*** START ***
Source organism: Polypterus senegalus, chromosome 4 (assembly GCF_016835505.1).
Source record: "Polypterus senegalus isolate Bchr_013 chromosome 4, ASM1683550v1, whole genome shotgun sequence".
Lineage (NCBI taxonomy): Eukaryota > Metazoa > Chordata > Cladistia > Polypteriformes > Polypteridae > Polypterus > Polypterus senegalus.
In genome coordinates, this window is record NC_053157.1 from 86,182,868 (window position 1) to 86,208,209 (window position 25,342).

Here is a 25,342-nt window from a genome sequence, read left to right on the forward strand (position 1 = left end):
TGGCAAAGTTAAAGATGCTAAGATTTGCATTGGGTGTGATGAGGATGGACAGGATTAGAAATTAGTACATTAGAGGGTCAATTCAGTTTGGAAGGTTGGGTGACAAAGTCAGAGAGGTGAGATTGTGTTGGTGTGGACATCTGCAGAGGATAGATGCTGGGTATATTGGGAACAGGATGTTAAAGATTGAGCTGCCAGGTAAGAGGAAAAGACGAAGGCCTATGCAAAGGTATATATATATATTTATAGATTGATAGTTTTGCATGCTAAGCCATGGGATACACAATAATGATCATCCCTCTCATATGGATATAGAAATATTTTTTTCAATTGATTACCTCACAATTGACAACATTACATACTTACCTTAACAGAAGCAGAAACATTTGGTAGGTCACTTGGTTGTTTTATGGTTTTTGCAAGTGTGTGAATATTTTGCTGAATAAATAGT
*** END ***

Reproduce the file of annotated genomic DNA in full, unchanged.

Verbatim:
Source organism: Polypterus senegalus, chromosome 4 (assembly GCF_016835505.1).
Source record: "Polypterus senegalus isolate Bchr_013 chromosome 4, ASM1683550v1, whole genome shotgun sequence".
Lineage (NCBI taxonomy): Eukaryota > Metazoa > Chordata > Cladistia > Polypteriformes > Polypteridae > Polypterus > Polypterus senegalus.
In genome coordinates, this window is record NC_053157.1 from 86,182,868 (window position 1) to 86,208,209 (window position 25,342).

Here is a 25,342-nt window from a genome sequence, read left to right on the forward strand (position 1 = left end):
TGGCAAAGTTAAAGATGCTAAGATTTGCATTGGGTGTGATGAGGATGGACAGGATTAGAAATTAGTACATTAGAGGGTCAATTCAGTTTGGAAGGTTGGGTGACAAAGTCAGAGAGGTGAGATTGTGTTGGTGTGGACATCTGCAGAGGATAGATGCTGGGTATATTGGGAACAGGATGTTAAAGATTGAGCTGCCAGGTAAGAGGAAAAGACGAAGGCCTATGCAAAGGTATATATATATATTTATAGATTGATAGTTTTGCATGCTAAGCCATGGGATACACAATAATGATCATCCCTCTCATATGGATATAGAAATATTTTTTTCAATTGATTACCTCACAATTGACAACATTACATACTTACCTTAACAGAAGCAGAAACATTTGGTAGGTCACTTGGTTGTTTTATGGTTTTTGCAAGTGTGTGAATATTTTGCTGAATAAATAGT